So how did you do? Here are the Media I.Q. questions — along with the best answers. Check to see how you did and, at the bottom, see how well you scored.
1. With e-mail and modern communications tools, old-fashioned press releases aren’t all that helpful. Most of them end up in the garbage anyway.
Answer: False. A good reporter or editor peruses news releases daily to generate ideas for news or feature stories. By having an active system for generating positive messages about your company, you can boost your image in the community. For more information about generating better messages, see message development. >>>>
2. During a crisis when asked a tough or sensitive question by a reporter, you should:
A. Let your lawyers field those questions.
B. End the interview.
C. Say “no comment” and move on to the next question.
D. Reiterate your media statement.
Answer: D. Your media statement should cover the basics, as well as any tough or sensitive issues caused by a crisis. A carefully crafted statement will address the concerns of the public about the crisis- – – what’s being done to correct any problems and how problems affect them. To learn more about how you can operate in a crisis, see crisis training. >>>>
3. You’re scheduled for a television interview – you’re prepared, it’s a positive story, and it will be a real “feather in your cap” to pull it off well. You wear:
A. A white button-down shirt.
B. A blue/white striped button-down shirt.
C. A blue button-down shirt.
D. The company uniform.
Answer: C or D. Solid, light blue shirts show up well on camera – – solid white or stripes can be annoyingly bright or wavy on television. D can be considered correct if the company uniform is appropriate for the interview and it passes a “visual suggestions” test. For more information, see our media tips. >>>>
4. In another state, a competing company this morning was involved in an accident with regional environmental ramifications. Now, a local television crew is in your front office trying to localize the story. Which of the following statements most correctly describes your response?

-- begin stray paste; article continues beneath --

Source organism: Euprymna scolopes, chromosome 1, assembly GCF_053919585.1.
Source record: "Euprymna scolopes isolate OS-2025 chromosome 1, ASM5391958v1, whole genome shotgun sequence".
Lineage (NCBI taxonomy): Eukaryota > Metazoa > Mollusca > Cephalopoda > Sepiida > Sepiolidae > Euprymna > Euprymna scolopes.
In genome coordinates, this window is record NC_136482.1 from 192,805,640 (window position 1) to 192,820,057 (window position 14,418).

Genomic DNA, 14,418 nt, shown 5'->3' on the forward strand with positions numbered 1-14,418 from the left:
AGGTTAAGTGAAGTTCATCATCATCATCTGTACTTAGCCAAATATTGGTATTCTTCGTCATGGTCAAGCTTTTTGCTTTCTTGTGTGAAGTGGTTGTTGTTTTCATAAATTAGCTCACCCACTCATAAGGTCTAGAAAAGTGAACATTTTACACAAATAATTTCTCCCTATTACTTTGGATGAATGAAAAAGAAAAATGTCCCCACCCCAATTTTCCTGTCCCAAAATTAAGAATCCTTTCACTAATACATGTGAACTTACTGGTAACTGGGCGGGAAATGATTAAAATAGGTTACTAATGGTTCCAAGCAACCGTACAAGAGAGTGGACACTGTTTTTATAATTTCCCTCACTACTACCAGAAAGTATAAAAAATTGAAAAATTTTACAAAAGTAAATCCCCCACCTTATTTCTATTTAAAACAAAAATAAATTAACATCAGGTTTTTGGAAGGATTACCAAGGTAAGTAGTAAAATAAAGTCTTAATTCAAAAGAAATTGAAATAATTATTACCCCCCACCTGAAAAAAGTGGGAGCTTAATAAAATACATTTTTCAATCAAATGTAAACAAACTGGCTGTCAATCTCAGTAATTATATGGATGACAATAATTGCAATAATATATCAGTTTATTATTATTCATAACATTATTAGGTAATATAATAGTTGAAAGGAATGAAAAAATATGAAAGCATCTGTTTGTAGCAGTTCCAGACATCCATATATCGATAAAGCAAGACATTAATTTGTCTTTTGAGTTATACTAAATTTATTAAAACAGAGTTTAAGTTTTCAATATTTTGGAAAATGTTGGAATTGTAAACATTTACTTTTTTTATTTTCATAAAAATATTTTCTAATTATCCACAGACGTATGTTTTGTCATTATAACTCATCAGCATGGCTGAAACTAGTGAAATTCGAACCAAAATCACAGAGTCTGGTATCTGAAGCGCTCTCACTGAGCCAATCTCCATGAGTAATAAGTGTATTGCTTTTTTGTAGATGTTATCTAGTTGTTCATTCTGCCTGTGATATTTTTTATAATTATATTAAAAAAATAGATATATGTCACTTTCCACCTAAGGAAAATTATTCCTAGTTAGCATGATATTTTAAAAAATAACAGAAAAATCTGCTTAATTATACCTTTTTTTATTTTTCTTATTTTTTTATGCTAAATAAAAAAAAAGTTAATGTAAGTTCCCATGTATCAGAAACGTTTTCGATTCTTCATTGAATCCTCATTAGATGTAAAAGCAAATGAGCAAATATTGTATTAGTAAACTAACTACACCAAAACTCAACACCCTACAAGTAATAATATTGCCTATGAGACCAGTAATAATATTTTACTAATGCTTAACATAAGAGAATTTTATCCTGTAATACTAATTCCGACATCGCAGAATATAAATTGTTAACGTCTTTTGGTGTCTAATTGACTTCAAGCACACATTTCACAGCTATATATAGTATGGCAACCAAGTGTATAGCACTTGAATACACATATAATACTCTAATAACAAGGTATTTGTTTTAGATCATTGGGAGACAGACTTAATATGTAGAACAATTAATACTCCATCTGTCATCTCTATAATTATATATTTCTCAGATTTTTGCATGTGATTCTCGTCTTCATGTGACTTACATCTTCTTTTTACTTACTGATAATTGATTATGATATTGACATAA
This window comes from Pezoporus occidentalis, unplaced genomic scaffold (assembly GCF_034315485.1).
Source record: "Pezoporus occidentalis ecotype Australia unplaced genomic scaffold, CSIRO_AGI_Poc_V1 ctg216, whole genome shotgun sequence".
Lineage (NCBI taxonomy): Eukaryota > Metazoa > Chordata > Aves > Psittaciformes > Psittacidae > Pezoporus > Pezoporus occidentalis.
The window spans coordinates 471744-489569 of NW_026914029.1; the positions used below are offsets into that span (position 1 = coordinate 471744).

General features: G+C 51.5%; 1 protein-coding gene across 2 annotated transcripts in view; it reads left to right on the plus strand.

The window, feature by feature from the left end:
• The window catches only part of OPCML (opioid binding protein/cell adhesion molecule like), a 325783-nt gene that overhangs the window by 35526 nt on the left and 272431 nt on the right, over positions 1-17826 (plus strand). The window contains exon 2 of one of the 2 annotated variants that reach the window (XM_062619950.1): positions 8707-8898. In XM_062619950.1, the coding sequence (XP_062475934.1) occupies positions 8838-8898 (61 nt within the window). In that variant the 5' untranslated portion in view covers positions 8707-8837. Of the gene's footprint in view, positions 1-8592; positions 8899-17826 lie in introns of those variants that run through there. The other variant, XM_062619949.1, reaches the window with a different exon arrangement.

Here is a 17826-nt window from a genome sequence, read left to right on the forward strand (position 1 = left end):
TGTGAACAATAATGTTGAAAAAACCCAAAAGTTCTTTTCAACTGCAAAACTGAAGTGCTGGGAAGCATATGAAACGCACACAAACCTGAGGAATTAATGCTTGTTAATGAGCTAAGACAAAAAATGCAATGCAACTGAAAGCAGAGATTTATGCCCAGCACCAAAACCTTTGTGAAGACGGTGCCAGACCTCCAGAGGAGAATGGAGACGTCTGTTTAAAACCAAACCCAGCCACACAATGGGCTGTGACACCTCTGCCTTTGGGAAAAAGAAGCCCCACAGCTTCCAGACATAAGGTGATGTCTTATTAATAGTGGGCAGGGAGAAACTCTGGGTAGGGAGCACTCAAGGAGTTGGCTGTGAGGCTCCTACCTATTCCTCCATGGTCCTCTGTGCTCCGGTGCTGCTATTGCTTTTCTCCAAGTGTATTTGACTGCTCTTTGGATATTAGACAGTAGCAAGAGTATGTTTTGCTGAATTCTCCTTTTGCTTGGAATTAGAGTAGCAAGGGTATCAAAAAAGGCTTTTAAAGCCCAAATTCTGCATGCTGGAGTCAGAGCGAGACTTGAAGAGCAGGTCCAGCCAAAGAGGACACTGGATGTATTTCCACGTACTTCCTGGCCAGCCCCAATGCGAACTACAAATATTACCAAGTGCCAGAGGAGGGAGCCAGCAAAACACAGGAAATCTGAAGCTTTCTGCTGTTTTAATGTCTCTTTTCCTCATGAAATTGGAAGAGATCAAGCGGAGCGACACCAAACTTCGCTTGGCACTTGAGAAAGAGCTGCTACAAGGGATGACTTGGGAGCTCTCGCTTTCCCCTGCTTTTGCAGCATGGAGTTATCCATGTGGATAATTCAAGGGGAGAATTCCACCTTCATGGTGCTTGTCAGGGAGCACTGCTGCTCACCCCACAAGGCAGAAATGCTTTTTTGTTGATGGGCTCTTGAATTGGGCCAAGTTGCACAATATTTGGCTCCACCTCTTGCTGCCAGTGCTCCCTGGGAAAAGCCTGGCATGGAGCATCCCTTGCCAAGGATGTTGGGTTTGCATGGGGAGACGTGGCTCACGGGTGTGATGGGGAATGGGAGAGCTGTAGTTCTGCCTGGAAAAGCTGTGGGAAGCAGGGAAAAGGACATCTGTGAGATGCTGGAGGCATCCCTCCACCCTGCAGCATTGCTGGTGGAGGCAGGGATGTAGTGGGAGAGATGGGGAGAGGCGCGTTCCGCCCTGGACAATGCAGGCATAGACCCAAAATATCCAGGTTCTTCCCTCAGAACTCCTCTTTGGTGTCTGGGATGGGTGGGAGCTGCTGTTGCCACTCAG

A. We have a prepared media statement on file regarding accidents. Our spokesman will deliver it.
B. The company president will “wing it” and answer questions as they come.
C. We will not submit to an interview or will say, “No comment.”
D. We’ve got a committee that now will start working on a response.
Answer: A. Part of a company’s successful media presence is being ready for the unexpected. That takes careful planning and strategizing to develop media contingencies. To learn more about how we can help you be ready, see strategic media planning. >>>>
5. When interviewed, you can expect:
A. The reporter to be well prepared and understand the company and its products.
B. The reporter to be friendly and trustworthy.
C. That you will be able to scratch any misspoken words or sentences, especially if you make your comment ‘off the record’.
D. That the writer will always be able to show the reader the real context and total atmosphere of the interview.
Answer: Trick question. While A and B may be true in some cases, generally they are not. C and D are especially incorrect. To help you prepare for the expected – – and unexpected – – we suggest you sign up for our media training sessions. >>>>
Your Media IQ Scorecard
Check the chart below to learn your Media I.Q.:
Media I.Q. title
# of questions
|You scored perfectly! Congratulations. But when you’re not at the office, will your colleagues do as well? You might want to consider media training for your organization|
|You’re experienced with the media but may want to hone up on your skills through professional media training.|
|You’ve got good instincts on dealing with the media but can use help to improve your understanding of how the press works.|
|Don’t worry about scoring low on our quiz. It’s not supposed to be easy. Dealing with the media is tough, unnerving stuff. Call us today to schedule a media training session to help your organization pack more of a punch when dealing with the press.|